An energy management system (EMS) is an essential function needed to increase energy efficiency and to optimally coordinate several energy sources. A large number of systems have been proposed, but not all have the same objectives or technologies. After a classification and definition of EMS, several systems were integrated and tested to understand possible applications and their advantages.
The increased use of renewable energy and distributed resources, along with the need to increase energy efficiency and energy savings, are the main drivers for the implementation and utilization of energy management systems (EMS).
The concept of an energy management system is not new in a power system, but it was commonly believed to be a computer system (a combination of hardware and software) that monitors and controls the high voltage power grid, including transmission and generation. It was controlled by a SCADA (supervisory control and data acquisition) system and a certain number of advanced applications including forecasting and optimization.
The central EMS concept is still very important with a smart grid, but next generation applications are necessary to answer the needs of the changing power system.
EMS is also applied to several levels of energy management: starting at a microgrid or community grid, going down to a unit as small as an independent house. CEMS (Community Energy Management System), FEMS (Factory Energy Management System), BEMS (Building Energy Management System) and HEMS (Home Energy Management System) are commonly used in the smart grid arena to indicate applications that monitor and control resources or load in defined entities (for example, a community, factory, building or house). The main objectives of these applications are normally recognized as consumption optimization and automation of operation.
The differences in objectives imply various technologies and implementations. Illustrated below is a focus on the next generation central EMS. From a technological point of view we individuated three main concepts that are not commonly implemented in a classic central EMS.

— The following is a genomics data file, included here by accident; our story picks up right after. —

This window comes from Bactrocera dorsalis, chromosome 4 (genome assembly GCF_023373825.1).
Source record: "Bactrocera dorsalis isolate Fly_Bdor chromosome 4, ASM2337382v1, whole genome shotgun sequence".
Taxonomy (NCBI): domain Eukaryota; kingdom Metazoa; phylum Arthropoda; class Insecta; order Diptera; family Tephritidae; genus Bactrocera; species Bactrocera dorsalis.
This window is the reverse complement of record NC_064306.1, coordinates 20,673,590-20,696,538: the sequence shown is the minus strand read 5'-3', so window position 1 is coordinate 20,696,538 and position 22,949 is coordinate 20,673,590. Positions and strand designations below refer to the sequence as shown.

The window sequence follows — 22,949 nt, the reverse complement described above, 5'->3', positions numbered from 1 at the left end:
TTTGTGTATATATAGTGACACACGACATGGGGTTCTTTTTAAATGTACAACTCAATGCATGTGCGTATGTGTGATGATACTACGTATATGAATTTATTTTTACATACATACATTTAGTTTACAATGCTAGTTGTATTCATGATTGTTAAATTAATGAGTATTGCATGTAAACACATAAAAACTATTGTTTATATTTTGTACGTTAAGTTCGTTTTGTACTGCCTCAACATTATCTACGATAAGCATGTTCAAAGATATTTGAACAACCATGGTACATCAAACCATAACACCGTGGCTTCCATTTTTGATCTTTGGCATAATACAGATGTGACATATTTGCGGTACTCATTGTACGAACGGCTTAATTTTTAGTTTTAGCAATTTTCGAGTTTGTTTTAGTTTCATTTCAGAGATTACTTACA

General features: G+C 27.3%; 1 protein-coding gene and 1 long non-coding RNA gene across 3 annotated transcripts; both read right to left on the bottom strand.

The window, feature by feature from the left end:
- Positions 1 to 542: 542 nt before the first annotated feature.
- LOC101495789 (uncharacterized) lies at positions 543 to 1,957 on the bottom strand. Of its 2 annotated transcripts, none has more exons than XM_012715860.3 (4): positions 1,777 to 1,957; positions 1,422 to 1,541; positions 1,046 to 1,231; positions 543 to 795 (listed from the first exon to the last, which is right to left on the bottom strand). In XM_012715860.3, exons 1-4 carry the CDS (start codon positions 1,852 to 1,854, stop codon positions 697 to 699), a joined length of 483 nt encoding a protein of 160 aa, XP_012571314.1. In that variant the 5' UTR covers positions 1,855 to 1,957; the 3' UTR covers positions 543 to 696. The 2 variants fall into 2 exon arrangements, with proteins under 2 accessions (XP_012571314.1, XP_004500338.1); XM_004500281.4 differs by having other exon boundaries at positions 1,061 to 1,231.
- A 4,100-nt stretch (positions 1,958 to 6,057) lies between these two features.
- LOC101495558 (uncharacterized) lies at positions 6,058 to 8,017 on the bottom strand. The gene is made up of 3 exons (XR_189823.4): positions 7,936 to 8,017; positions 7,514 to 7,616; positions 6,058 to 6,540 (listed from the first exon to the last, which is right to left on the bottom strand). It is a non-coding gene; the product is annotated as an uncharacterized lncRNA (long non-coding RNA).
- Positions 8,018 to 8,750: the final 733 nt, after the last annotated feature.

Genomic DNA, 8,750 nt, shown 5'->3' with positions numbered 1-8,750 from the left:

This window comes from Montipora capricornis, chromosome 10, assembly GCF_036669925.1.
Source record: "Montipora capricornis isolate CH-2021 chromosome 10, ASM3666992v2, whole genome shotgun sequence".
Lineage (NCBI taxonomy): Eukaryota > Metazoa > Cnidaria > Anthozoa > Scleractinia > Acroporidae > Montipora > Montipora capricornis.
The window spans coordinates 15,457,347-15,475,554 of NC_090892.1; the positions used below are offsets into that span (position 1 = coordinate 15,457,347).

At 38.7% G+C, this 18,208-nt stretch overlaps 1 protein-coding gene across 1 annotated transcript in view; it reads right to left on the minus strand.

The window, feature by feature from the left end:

Based on these concepts, a central EMS was developed and tested in a test facility created in a factory in Amagasaki, Hyogo Prefecture, Japan, in 2010. The smart grid test facility is an independent grid with a large number of photovoltaic systems (more than 140) interconnected to a distribution network. Storage systems, including batteries and hydro pump storage, thermal generators and load are also connected to the same grid to recreate an environment similar to the anticipated Japanese grid in 2020. The distribution network is connected to the main power grid with back-to-back converter, (a force-commutated rectifier and a force-commutated inverter connected with a common dc-link) controlled by a digital simulator.
The advantage of having a digital simulator and a back to back is related to the possibility of simulating any kind of network size and configuration allowing the real behavior of the physical equipment to be fed back to the digital simulator. The total system can be considered as a hybrid analog-digital simulator.
The results for the tests can be summarized in three main achievements. The introduction of a stochastic approach to the unit commitment and the economic load dispatch allows the software to produce a plan and a dispatch that is robust compared with a classical deterministic approach, with a minimum increase in fuel costs.
The implementation of a hierarchical recursive SCADA system allows the reduction in the number of high-speed communications interconnections. A local SCADA monitors distributed equipment, and data are estimated and aggregated before being transmitted to the upper layer of the system.
Energy storage systems, if properly operated, have a very high value in the smart grid. Simulation and test results showed that in the forecasted east Japan power system, 2 GW of batteries can help to integrate up to 15GW of solar photovoltaic generation.
In addition to the main functionalities described, integration and testing for demand response functions recently started. Demand response can be an effective tool to reduce production cost and optimize the energy efficiency of the smart grid. Nevertheless a strong and reliable mechanism has to be implemented by governments and utilities before it can become a useful source in the next generation power system.
Source: IEEE SmartGrid
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14 June 2017